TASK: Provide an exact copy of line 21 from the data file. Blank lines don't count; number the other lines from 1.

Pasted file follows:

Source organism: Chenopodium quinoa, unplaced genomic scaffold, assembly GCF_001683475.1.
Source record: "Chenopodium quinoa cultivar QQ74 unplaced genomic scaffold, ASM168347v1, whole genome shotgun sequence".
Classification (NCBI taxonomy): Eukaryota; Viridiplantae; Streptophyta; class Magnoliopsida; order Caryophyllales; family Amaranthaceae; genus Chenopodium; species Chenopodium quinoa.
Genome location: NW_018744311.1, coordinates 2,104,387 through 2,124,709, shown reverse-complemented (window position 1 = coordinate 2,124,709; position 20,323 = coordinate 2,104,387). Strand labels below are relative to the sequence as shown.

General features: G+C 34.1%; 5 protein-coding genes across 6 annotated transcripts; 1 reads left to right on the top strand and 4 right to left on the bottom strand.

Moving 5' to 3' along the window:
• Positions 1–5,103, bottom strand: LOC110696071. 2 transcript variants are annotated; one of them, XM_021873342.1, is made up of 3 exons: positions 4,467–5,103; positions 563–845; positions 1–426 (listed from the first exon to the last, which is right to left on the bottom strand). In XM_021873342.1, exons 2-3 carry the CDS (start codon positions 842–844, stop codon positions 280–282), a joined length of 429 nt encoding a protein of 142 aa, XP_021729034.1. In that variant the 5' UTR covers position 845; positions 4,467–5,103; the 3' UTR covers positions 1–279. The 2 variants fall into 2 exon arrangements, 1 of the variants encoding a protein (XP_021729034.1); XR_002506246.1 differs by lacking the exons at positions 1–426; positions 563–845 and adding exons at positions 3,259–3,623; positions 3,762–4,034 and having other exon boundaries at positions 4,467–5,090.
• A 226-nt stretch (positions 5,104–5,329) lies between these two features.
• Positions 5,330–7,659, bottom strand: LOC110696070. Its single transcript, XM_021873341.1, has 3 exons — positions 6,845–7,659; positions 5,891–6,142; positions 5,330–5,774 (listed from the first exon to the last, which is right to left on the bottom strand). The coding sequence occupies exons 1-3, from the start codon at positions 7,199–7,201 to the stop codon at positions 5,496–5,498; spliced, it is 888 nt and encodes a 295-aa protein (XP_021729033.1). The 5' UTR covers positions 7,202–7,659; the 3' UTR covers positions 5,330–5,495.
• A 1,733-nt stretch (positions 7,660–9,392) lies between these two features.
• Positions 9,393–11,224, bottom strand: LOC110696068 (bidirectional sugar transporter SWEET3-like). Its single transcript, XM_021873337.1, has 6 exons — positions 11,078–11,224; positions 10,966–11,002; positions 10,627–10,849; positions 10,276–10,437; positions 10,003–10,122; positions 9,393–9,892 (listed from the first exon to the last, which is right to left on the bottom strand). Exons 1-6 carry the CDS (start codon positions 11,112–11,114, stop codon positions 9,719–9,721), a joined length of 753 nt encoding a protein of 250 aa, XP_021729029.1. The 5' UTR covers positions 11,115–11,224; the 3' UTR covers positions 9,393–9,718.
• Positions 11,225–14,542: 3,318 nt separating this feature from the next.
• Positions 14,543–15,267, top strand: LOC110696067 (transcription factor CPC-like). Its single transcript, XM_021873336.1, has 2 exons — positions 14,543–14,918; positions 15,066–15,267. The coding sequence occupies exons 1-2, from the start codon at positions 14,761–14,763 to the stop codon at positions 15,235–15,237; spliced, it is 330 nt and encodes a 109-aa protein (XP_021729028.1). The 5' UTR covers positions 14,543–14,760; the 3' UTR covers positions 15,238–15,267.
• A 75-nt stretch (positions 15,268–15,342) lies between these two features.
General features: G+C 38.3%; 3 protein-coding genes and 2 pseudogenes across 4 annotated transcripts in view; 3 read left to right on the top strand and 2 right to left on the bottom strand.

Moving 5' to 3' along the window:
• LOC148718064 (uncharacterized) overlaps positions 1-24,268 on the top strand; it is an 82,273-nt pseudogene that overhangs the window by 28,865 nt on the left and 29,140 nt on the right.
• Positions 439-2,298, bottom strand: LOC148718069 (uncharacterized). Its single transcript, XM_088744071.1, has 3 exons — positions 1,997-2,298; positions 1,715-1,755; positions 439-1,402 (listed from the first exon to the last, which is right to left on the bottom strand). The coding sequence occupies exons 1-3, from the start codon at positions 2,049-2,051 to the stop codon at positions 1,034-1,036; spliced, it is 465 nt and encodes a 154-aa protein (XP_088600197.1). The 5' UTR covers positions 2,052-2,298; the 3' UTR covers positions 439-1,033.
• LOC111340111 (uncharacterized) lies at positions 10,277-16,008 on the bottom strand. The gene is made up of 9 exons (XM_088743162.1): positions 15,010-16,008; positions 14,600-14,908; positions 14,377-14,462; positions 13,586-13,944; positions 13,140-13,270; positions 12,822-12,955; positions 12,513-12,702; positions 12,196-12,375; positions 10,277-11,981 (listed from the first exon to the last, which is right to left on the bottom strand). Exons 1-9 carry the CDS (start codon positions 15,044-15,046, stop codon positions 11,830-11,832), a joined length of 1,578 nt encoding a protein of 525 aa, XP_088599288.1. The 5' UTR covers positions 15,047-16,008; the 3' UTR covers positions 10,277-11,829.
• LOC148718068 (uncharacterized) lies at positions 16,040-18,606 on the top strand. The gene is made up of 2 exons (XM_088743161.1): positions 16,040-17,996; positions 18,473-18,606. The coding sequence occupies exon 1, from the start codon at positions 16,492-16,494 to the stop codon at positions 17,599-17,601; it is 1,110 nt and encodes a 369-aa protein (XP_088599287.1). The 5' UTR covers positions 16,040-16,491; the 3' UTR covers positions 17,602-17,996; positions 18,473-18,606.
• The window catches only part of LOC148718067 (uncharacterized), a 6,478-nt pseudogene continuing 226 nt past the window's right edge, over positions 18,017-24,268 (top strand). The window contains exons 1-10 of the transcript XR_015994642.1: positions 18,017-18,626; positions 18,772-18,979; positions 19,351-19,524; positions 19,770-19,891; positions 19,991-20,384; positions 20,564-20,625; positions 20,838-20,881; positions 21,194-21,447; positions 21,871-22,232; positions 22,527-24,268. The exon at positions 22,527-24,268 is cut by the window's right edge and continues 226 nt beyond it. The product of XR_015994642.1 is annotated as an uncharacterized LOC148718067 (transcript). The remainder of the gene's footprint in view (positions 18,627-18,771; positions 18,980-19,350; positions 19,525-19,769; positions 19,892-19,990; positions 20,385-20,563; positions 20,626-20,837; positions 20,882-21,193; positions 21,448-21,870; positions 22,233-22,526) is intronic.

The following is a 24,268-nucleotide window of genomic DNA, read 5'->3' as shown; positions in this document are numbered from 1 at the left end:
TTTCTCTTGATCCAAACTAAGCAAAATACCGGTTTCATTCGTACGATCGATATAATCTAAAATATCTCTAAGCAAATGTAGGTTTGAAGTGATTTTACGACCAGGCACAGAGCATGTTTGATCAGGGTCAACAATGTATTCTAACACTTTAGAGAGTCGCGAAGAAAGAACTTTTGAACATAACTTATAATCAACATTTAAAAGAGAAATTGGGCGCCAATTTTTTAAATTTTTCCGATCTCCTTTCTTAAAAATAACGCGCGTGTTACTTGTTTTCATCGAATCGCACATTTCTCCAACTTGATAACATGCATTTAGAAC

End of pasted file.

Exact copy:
• The window catches only part of LOC148718067 (uncharacterized), a 6,478-nt pseudogene continuing 226 nt past the window's right edge, over positions 18,017-24,268 (top strand). The window contains exons 1-10 of the transcript XR_015994642.1: positions 18,017-18,626; positions 18,772-18,979; positions 19,351-19,524; positions 19,770-19,891; positions 19,991-20,384; positions 20,564-20,625; positions 20,838-20,881; positions 21,194-21,447; positions 21,871-22,232; positions 22,527-24,268. The exon at positions 22,527-24,268 is cut by the window's right edge and continues 226 nt beyond it. The product of XR_015994642.1 is annotated as an uncharacterized LOC148718067 (transcript). The remainder of the gene's footprint in view (positions 18,627-18,771; positions 18,980-19,350; positions 19,525-19,769; positions 19,892-19,990; positions 20,385-20,563; positions 20,626-20,837; positions 20,882-21,193; positions 21,448-21,870; positions 22,233-22,526) is intronic.